Final Thoughts: I was a little grumpy with my recommendation for the previous season of Sabrina, The Teenage Witch. Editing in any form bugs me, particularly a relatively new TV series. But I also hate to downgrade a series that you may find a lot of enjoyment in, just because there's a possibility that editing has occurred. A little sillier this season, and delightfully so, Sabrina, The Teenage Witch: The Third Season gets Harvey and Sabrina back together where they belong, accompanied by plenty of hilarious catcalls by Salem. Bright, happy entertainment. I recommend Sabrina, The Teenage Witch: The Third Season.
The 2017-2018 influenza season was a high severity season with high levels of outpatient clinic and emergency department visits for influenza-like illness (ILI), high influenza-related hospitalization rates, and elevated and geographically widespread influenza activity for an extended period. In 2017, CDC began using new methodology to classify seasonal severity and applied the methodology to the 2003-2004 through 2016-2017 seasons. The 2017-18 season was the first season to be classified as a high severity across all age groups.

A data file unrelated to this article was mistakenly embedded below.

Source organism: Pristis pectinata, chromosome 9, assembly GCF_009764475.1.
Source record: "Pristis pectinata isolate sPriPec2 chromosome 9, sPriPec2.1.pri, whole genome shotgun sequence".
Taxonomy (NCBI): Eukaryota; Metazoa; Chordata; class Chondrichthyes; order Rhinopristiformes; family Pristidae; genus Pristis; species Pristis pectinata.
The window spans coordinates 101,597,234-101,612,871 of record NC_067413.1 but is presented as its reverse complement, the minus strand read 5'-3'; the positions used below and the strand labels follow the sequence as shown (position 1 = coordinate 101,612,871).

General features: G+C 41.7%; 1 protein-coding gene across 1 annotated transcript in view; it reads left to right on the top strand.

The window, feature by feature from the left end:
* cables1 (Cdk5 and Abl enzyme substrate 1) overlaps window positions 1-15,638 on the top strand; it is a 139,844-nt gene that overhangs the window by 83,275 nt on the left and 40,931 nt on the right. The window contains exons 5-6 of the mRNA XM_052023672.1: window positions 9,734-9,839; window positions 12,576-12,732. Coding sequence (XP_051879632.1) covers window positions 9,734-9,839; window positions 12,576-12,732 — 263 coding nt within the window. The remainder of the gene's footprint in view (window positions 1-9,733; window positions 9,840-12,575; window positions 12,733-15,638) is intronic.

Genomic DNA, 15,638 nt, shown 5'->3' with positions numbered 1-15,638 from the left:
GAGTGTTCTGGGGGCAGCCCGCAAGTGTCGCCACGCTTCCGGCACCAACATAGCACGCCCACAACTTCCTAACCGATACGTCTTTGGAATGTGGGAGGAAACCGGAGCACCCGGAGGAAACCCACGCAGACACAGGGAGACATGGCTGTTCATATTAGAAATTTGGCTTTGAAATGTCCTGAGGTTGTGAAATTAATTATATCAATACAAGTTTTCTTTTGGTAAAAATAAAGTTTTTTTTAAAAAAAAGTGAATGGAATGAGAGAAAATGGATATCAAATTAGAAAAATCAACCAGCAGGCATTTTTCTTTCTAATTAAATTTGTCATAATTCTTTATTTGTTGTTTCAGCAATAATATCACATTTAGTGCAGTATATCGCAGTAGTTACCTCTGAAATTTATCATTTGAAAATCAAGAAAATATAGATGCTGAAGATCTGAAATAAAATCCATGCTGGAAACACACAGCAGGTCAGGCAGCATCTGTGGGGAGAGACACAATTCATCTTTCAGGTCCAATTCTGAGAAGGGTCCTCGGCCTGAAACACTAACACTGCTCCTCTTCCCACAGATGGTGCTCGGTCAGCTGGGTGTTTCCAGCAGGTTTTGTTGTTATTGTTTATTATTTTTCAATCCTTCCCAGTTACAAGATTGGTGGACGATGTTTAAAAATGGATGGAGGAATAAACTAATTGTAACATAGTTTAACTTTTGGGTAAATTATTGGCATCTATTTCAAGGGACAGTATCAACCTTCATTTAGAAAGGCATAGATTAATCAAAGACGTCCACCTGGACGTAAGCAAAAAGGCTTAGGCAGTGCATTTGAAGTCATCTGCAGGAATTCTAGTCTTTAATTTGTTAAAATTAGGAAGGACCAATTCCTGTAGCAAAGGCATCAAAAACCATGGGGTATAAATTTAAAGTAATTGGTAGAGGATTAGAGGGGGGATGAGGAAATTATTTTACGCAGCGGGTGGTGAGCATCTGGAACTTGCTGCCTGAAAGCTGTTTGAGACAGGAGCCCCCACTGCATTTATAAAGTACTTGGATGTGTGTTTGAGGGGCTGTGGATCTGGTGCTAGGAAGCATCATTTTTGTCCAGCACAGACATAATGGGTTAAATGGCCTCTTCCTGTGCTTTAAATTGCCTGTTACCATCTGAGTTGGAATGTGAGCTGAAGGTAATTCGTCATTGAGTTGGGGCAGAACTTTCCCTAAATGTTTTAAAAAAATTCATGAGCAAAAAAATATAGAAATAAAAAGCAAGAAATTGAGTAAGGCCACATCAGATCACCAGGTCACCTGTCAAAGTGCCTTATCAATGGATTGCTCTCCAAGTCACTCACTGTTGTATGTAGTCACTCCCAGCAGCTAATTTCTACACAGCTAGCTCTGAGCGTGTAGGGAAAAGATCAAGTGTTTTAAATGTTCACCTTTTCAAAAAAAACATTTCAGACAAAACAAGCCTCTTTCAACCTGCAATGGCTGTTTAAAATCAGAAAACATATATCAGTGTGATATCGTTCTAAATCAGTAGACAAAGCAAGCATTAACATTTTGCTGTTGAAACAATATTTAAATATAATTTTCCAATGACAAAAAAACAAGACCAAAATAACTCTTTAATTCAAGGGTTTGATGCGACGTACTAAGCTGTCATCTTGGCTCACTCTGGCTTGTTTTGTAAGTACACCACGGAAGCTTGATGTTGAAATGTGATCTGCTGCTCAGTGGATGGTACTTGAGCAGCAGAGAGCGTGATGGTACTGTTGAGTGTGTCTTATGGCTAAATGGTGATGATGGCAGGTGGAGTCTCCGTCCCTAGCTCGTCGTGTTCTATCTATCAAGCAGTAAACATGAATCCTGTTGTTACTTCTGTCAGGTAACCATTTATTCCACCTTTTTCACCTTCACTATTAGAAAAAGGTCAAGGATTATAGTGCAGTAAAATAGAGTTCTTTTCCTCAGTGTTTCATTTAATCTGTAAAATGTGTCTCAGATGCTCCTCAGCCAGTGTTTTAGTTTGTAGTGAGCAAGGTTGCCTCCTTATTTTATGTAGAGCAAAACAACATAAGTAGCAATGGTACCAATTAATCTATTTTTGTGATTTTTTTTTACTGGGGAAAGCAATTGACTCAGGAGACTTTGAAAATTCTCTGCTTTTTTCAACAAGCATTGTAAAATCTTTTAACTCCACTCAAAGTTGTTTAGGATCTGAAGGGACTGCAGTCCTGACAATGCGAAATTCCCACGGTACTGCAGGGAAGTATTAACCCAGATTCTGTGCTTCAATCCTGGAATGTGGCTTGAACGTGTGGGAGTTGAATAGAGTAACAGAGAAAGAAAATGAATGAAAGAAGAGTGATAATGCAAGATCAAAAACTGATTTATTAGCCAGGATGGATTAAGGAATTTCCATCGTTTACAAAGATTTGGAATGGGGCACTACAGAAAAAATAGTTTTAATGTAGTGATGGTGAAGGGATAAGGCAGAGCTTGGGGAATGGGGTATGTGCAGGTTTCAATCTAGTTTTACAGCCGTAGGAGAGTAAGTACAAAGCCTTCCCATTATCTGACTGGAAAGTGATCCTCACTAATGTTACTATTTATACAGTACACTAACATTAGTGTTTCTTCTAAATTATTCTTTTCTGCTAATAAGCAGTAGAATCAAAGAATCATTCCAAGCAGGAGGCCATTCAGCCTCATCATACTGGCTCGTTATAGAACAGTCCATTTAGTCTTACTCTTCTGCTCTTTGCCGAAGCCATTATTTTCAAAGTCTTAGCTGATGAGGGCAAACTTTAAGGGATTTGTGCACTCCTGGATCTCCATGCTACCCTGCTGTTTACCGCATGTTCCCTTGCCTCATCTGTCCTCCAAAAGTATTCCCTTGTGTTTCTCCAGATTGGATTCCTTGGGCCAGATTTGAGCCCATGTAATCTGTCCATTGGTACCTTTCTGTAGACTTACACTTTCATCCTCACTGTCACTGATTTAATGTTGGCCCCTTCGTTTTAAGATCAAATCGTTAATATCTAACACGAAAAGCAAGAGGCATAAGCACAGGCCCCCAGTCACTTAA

During the 2017-2018 season, influenza-like-illness (ILI) activity began to increase in November, reaching an extended period of high activity during January and February nationally, and remained elevated through the end of March. ILI peaked at 7.5%, the highest percentage since the 2009 flu pandemic, which peaked at 7.7%. Influenza-like illness (ILI) was at or above the national baseline for 19 weeks, making the 2017-2018 season one of the longest in recent years.
During the 2017-2018 season, the percentage of deaths attributed to pneumonia and influenza (P&I) was at or above the epidemic threshold for 16 consecutive weeks. During the past five seasons, the average number of weeks this indicator was above threshold was 11 (range of 7 to 15 weeks). Nationally, mortality attributed to P&I exceeded 10.0% for four consecutive weeks, peaking at 10.8% during the week ending January 20, 2018.